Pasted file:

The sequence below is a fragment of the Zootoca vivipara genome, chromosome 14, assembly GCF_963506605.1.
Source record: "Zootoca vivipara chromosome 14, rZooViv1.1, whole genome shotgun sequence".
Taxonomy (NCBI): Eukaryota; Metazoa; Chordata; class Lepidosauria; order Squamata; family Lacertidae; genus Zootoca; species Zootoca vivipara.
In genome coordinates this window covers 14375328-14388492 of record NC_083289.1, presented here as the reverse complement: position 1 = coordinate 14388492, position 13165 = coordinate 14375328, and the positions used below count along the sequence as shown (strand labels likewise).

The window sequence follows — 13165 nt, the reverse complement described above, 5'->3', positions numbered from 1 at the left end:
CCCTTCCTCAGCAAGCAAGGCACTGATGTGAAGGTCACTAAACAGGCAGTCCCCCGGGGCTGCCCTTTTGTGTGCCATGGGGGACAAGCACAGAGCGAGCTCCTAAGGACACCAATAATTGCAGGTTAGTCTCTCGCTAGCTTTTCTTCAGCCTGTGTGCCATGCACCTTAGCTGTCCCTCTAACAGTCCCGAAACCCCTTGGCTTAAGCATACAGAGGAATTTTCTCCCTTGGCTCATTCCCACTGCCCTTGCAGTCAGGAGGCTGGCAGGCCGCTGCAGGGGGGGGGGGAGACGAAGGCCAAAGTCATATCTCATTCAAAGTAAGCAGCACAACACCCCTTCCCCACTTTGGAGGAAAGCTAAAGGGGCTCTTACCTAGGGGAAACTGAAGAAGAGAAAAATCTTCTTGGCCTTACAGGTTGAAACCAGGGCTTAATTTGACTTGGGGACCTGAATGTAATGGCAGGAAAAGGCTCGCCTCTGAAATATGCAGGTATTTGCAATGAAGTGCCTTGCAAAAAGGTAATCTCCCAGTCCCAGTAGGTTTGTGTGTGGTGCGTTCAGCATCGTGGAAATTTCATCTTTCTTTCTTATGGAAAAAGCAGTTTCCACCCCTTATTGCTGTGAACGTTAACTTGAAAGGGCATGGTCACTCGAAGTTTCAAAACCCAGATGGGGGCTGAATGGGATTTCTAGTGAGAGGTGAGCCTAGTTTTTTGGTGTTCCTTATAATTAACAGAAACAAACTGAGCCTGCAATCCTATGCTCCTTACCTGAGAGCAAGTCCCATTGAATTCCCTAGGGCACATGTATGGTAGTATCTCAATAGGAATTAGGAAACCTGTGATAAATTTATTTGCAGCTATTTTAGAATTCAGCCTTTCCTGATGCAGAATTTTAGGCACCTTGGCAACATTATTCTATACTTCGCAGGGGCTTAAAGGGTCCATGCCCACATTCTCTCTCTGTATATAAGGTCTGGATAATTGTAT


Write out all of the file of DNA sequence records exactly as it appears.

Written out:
The sequence below is a fragment of the Zootoca vivipara genome, chromosome 14, assembly GCF_963506605.1.
Source record: "Zootoca vivipara chromosome 14, rZooViv1.1, whole genome shotgun sequence".
Taxonomy (NCBI): Eukaryota; Metazoa; Chordata; class Lepidosauria; order Squamata; family Lacertidae; genus Zootoca; species Zootoca vivipara.
In genome coordinates this window covers 14375328-14388492 of record NC_083289.1, presented here as the reverse complement: position 1 = coordinate 14388492, position 13165 = coordinate 14375328, and the positions used below count along the sequence as shown (strand labels likewise).

The window sequence follows — 13165 nt, the reverse complement described above, 5'->3', positions numbered from 1 at the left end:
CCCTTCCTCAGCAAGCAAGGCACTGATGTGAAGGTCACTAAACAGGCAGTCCCCCGGGGCTGCCCTTTTGTGTGCCATGGGGGACAAGCACAGAGCGAGCTCCTAAGGACACCAATAATTGCAGGTTAGTCTCTCGCTAGCTTTTCTTCAGCCTGTGTGCCATGCACCTTAGCTGTCCCTCTAACAGTCCCGAAACCCCTTGGCTTAAGCATACAGAGGAATTTTCTCCCTTGGCTCATTCCCACTGCCCTTGCAGTCAGGAGGCTGGCAGGCCGCTGCAGGGGGGGGGGGAGACGAAGGCCAAAGTCATATCTCATTCAAAGTAAGCAGCACAACACCCCTTCCCCACTTTGGAGGAAAGCTAAAGGGGCTCTTACCTAGGGGAAACTGAAGAAGAGAAAAATCTTCTTGGCCTTACAGGTTGAAACCAGGGCTTAATTTGACTTGGGGACCTGAATGTAATGGCAGGAAAAGGCTCGCCTCTGAAATATGCAGGTATTTGCAATGAAGTGCCTTGCAAAAAGGTAATCTCCCAGTCCCAGTAGGTTTGTGTGTGGTGCGTTCAGCATCGTGGAAATTTCATCTTTCTTTCTTATGGAAAAAGCAGTTTCCACCCCTTATTGCTGTGAACGTTAACTTGAAAGGGCATGGTCACTCGAAGTTTCAAAACCCAGATGGGGGCTGAATGGGATTTCTAGTGAGAGGTGAGCCTAGTTTTTTGGTGTTCCTTATAATTAACAGAAACAAACTGAGCCTGCAATCCTATGCTCCTTACCTGAGAGCAAGTCCCATTGAATTCCCTAGGGCACATGTATGGTAGTATCTCAATAGGAATTAGGAAACCTGTGATAAATTTATTTGCAGCTATTTTAGAATTCAGCCTTTCCTGATGCAGAATTTTAGGCACCTTGGCAACATTATTCTATACTTCGCAGGGGCTTAAAGGGTCCATGCCCACATTCTCTCTCTGTATATAAGGTCTGGATAATTGTAT